The phase transformations, microstructure and properties of two Medium-Mn processed via quenching and partitioning steels were compared in this contribution and a new strategy for controlling mechanical properties by introducing and controlling cold-worked ferrite prior to heat treatment is proposed. It was found that during heating, the recovery and recrystallization of cold-worked ferrite compete with austenitization, thereby inhibiting the coarsening of austenite. The cold-worked ferrite interface will significantly delay the austenitization kinetics during the partitioning local equilibrium stage compared to martensite. These results lead to a diverse parent austenite, as well as a refined martensite substructure. As a result, the randomly distributed variants increase the number of effective grain boundaries, thus enhancing yield strength. The intercritical annealing process at a temperature of 860 °C resulted in the formation of fresh martensite-retained austenite (M/RA) constituents exhibiting a remarkably fine (<2 μm) and uniform grain morphology. Such microstructure yielded substantial improvement in both the strength and ductility of the steel. The proposed treatment led to excellent elongation (24%) at fracture, combined with very high ultimate tensile strength and yield strength of 1345 MPa and 1163 MPa, respectively, of the steel, resulting in a product of strength and elongation that exceed 32 GPa%.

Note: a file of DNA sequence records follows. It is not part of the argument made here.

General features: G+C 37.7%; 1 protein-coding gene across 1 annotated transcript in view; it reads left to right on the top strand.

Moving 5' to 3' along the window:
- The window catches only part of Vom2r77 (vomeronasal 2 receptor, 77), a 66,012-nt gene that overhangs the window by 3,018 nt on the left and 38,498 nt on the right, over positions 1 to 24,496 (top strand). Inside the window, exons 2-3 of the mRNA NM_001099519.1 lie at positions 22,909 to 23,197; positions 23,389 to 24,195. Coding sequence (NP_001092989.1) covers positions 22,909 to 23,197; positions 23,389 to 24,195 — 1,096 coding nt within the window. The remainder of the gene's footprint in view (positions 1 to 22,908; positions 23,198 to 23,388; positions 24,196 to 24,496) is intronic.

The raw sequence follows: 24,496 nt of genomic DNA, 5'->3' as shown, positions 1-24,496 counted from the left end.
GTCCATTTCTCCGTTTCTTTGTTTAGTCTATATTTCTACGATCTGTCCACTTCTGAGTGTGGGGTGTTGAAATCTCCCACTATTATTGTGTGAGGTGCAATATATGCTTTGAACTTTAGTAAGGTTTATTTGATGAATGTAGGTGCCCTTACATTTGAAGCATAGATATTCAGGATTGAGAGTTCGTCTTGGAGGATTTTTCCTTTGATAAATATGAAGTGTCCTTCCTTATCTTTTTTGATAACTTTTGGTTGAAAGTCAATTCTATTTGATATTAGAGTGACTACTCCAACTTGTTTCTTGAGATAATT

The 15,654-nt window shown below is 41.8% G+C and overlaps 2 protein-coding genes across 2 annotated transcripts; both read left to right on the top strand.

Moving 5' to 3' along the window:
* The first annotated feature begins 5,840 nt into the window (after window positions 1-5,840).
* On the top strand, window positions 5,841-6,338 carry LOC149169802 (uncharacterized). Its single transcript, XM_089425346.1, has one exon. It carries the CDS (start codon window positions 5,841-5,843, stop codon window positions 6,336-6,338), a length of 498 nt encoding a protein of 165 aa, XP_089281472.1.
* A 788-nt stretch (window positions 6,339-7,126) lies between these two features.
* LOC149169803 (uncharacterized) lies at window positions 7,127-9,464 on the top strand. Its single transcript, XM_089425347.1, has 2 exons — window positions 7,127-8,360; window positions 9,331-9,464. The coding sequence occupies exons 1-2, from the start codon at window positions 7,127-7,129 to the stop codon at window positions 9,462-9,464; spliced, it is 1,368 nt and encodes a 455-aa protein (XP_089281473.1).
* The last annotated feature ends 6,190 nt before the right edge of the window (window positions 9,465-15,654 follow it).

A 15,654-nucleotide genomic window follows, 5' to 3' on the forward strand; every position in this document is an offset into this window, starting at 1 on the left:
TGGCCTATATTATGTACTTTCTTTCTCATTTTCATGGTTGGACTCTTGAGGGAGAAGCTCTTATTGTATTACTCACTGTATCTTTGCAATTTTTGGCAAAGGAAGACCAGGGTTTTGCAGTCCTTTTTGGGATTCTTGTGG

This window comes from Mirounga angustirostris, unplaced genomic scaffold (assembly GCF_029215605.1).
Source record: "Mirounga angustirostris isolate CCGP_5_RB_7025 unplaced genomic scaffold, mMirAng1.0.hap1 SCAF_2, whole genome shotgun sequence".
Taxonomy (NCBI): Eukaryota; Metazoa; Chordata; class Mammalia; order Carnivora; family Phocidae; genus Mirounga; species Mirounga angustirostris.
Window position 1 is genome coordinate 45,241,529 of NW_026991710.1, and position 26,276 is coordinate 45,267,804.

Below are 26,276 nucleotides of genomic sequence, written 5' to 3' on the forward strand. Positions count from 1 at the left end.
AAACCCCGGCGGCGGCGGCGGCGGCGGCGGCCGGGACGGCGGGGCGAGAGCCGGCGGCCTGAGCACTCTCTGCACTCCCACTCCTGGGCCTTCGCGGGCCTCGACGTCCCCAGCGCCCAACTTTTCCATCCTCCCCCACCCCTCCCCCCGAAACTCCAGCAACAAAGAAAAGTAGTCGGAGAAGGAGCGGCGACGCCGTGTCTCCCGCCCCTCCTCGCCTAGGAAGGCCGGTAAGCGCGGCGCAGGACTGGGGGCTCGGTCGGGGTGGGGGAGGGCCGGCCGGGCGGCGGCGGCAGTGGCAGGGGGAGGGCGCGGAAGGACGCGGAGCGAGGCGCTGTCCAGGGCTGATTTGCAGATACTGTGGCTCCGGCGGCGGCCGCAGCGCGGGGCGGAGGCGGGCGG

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- Austenitization kinetics
- Cold-worked ferrite
- Medium‑manganese steel
- Microstructure and mechanical properties
- Quenching and partitioning process